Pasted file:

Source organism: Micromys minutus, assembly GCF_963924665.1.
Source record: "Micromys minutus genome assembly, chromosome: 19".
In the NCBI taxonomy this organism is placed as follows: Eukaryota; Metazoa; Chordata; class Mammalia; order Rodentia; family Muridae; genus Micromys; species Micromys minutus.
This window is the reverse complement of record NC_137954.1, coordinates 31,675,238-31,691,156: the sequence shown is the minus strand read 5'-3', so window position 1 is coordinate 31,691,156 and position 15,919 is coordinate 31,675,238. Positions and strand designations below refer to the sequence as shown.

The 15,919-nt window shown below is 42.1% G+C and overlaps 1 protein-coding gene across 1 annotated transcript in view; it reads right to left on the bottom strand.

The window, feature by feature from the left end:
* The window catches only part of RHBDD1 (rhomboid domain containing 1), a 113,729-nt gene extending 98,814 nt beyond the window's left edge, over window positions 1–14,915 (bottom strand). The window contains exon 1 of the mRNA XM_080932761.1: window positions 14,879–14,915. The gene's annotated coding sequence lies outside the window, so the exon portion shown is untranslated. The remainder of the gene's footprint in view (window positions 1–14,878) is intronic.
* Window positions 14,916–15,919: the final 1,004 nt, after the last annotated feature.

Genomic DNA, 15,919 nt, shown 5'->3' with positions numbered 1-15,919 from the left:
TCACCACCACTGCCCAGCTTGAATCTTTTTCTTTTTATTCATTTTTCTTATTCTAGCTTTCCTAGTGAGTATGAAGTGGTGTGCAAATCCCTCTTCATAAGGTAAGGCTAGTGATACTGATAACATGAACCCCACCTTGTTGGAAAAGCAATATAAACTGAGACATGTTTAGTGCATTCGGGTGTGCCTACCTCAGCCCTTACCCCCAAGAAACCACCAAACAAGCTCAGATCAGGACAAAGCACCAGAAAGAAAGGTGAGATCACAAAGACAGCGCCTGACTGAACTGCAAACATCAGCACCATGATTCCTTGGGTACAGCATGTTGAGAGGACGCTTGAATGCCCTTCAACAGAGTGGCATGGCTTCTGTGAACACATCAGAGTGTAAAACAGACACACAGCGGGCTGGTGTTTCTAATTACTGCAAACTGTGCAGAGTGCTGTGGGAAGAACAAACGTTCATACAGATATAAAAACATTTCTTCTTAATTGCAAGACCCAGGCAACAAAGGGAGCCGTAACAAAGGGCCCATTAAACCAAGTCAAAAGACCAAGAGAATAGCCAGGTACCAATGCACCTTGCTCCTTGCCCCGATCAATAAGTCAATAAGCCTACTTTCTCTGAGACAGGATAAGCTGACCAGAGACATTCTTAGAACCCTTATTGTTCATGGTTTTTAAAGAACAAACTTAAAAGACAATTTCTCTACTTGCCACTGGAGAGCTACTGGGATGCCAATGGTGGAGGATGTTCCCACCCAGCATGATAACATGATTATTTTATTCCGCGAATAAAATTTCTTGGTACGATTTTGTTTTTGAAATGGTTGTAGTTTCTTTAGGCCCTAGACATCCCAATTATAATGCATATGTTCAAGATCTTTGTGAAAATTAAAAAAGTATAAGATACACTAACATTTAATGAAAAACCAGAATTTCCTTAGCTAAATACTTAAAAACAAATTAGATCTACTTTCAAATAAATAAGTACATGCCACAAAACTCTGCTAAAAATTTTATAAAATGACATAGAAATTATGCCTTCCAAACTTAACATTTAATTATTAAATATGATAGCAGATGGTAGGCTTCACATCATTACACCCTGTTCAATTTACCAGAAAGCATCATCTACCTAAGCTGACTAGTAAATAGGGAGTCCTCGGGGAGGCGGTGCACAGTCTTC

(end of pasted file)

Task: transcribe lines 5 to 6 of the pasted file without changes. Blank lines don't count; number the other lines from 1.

The 15,919-nt window shown below is 42.1% G+C and overlaps 1 protein-coding gene across 1 annotated transcript in view; it reads right to left on the bottom strand.

The window, feature by feature from the left end: